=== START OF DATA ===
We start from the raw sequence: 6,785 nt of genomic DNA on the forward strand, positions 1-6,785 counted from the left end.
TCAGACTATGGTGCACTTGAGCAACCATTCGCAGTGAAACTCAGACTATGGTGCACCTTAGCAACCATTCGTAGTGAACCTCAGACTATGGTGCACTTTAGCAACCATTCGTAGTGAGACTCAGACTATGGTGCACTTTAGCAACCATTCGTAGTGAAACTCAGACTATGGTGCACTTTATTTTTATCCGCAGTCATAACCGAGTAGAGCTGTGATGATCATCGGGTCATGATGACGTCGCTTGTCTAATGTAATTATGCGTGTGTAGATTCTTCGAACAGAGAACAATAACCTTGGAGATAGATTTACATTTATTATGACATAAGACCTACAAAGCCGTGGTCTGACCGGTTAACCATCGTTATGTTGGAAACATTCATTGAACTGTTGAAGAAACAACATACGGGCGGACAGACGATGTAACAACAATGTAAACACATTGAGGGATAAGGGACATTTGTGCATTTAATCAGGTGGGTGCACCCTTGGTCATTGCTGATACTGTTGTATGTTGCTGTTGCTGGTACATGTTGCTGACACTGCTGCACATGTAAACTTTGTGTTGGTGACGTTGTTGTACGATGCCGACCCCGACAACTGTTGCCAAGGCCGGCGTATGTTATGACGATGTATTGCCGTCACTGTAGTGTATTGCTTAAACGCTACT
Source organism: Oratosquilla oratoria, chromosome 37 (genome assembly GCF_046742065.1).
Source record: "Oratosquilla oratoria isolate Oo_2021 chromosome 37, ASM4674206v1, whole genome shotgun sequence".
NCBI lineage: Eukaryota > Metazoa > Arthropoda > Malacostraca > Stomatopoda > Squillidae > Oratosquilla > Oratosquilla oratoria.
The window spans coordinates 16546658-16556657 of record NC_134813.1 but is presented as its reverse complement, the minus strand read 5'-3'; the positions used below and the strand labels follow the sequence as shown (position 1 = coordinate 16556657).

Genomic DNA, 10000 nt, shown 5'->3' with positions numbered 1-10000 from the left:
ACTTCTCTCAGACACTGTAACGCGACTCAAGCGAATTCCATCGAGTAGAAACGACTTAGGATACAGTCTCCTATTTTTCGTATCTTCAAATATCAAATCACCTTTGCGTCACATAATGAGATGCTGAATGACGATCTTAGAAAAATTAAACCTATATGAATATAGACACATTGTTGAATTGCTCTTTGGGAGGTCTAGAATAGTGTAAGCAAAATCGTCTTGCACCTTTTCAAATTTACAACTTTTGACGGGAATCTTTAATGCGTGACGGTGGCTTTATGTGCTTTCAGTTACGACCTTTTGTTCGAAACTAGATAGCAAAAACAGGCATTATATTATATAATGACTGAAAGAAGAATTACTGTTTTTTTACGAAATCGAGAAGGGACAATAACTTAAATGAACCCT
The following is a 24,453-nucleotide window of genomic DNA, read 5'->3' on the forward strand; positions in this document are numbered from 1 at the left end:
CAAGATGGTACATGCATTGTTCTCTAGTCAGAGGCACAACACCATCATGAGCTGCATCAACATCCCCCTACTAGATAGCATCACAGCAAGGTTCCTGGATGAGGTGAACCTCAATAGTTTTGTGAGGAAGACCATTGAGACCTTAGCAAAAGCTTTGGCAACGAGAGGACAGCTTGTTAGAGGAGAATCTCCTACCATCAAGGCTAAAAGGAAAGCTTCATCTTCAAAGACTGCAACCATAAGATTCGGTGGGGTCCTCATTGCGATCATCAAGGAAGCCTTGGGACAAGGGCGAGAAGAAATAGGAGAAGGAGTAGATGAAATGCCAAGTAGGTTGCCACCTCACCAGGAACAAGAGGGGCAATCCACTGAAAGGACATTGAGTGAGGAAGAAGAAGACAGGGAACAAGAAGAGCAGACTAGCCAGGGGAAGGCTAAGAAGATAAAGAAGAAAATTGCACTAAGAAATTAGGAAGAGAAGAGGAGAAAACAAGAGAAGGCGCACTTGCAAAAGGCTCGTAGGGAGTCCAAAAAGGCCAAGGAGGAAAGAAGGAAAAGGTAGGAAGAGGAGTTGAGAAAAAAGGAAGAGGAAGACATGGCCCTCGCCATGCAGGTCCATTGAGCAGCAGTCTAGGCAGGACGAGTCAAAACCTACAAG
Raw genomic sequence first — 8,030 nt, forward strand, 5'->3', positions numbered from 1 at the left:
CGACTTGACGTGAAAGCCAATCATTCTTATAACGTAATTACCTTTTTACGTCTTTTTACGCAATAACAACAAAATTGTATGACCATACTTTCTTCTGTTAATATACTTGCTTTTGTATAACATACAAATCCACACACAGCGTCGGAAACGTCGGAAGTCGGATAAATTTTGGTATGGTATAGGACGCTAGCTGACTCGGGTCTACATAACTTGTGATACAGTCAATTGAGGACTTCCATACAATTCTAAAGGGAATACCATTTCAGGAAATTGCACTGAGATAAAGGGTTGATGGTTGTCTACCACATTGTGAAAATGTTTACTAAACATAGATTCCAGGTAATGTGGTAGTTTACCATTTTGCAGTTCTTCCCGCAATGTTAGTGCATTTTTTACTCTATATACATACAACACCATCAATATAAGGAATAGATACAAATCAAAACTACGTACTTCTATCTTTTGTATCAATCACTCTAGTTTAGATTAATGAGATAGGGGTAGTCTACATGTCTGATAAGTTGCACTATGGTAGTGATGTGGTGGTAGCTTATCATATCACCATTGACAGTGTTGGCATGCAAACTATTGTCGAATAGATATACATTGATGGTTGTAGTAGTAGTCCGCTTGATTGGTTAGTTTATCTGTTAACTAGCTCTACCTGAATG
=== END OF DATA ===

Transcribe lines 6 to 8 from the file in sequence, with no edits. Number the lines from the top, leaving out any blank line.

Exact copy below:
The window spans coordinates 16546658-16556657 of record NC_134813.1 but is presented as its reverse complement, the minus strand read 5'-3'; the positions used below and the strand labels follow the sequence as shown (position 1 = coordinate 16556657).

Genomic DNA, 10000 nt, shown 5'->3' with positions numbered 1-10000 from the left:
ACTTCTCTCAGACACTGTAACGCGACTCAAGCGAATTCCATCGAGTAGAAACGACTTAGGATACAGTCTCCTATTTTTCGTATCTTCAAATATCAAATCACCTTTGCGTCACATAATGAGATGCTGAATGACGATCTTAGAAAAATTAAACCTATATGAATATAGACACATTGTTGAATTGCTCTTTGGGAGGTCTAGAATAGTGTAAGCAAAATCGTCTTGCACCTTTTCAAATTTACAACTTTTGACGGGAATCTTTAATGCGTGACGGTGGCTTTATGTGCTTTCAGTTACGACCTTTTGTTCGAAACTAGATAGCAAAAACAGGCATTATATTATATAATGACTGAAAGAAGAATTACTGTTTTTTTACGAAATCGAGAAGGGACAATAACTTAAATGAACCCT